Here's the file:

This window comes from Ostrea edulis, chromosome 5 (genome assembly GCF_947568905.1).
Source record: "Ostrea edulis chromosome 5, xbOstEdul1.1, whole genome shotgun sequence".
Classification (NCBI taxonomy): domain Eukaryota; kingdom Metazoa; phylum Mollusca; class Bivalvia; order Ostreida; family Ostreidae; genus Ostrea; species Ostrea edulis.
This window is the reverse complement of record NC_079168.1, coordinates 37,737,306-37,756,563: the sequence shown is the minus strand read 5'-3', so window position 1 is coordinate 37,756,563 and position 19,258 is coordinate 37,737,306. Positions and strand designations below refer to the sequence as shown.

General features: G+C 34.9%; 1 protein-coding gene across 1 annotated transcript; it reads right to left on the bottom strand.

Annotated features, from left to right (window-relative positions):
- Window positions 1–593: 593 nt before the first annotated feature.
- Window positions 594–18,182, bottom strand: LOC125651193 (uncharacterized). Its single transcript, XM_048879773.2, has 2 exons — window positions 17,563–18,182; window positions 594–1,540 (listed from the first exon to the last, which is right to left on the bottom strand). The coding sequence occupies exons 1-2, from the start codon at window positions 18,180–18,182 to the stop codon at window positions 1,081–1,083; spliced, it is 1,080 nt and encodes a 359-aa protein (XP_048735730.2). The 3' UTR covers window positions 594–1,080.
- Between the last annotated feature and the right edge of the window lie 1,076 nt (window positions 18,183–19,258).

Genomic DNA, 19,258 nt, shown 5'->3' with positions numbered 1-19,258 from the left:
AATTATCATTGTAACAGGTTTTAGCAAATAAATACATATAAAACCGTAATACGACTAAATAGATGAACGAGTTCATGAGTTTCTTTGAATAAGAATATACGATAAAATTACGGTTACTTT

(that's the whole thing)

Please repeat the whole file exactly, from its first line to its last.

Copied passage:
This window comes from Ostrea edulis, chromosome 5 (genome assembly GCF_947568905.1).
Source record: "Ostrea edulis chromosome 5, xbOstEdul1.1, whole genome shotgun sequence".
Classification (NCBI taxonomy): domain Eukaryota; kingdom Metazoa; phylum Mollusca; class Bivalvia; order Ostreida; family Ostreidae; genus Ostrea; species Ostrea edulis.
This window is the reverse complement of record NC_079168.1, coordinates 37,737,306-37,756,563: the sequence shown is the minus strand read 5'-3', so window position 1 is coordinate 37,756,563 and position 19,258 is coordinate 37,737,306. Positions and strand designations below refer to the sequence as shown.

General features: G+C 34.9%; 1 protein-coding gene across 1 annotated transcript; it reads right to left on the bottom strand.

Annotated features, from left to right (window-relative positions):
- Window positions 1–593: 593 nt before the first annotated feature.
- Window positions 594–18,182, bottom strand: LOC125651193 (uncharacterized). Its single transcript, XM_048879773.2, has 2 exons — window positions 17,563–18,182; window positions 594–1,540 (listed from the first exon to the last, which is right to left on the bottom strand). The coding sequence occupies exons 1-2, from the start codon at window positions 18,180–18,182 to the stop codon at window positions 1,081–1,083; spliced, it is 1,080 nt and encodes a 359-aa protein (XP_048735730.2). The 3' UTR covers window positions 594–1,080.
- Between the last annotated feature and the right edge of the window lie 1,076 nt (window positions 18,183–19,258).

Genomic DNA, 19,258 nt, shown 5'->3' with positions numbered 1-19,258 from the left:
AATTATCATTGTAACAGGTTTTAGCAAATAAATACATATAAAACCGTAATACGACTAAATAGATGAACGAGTTCATGAGTTTCTTTGAATAAGAATATACGATAAAATTACGGTTACTTT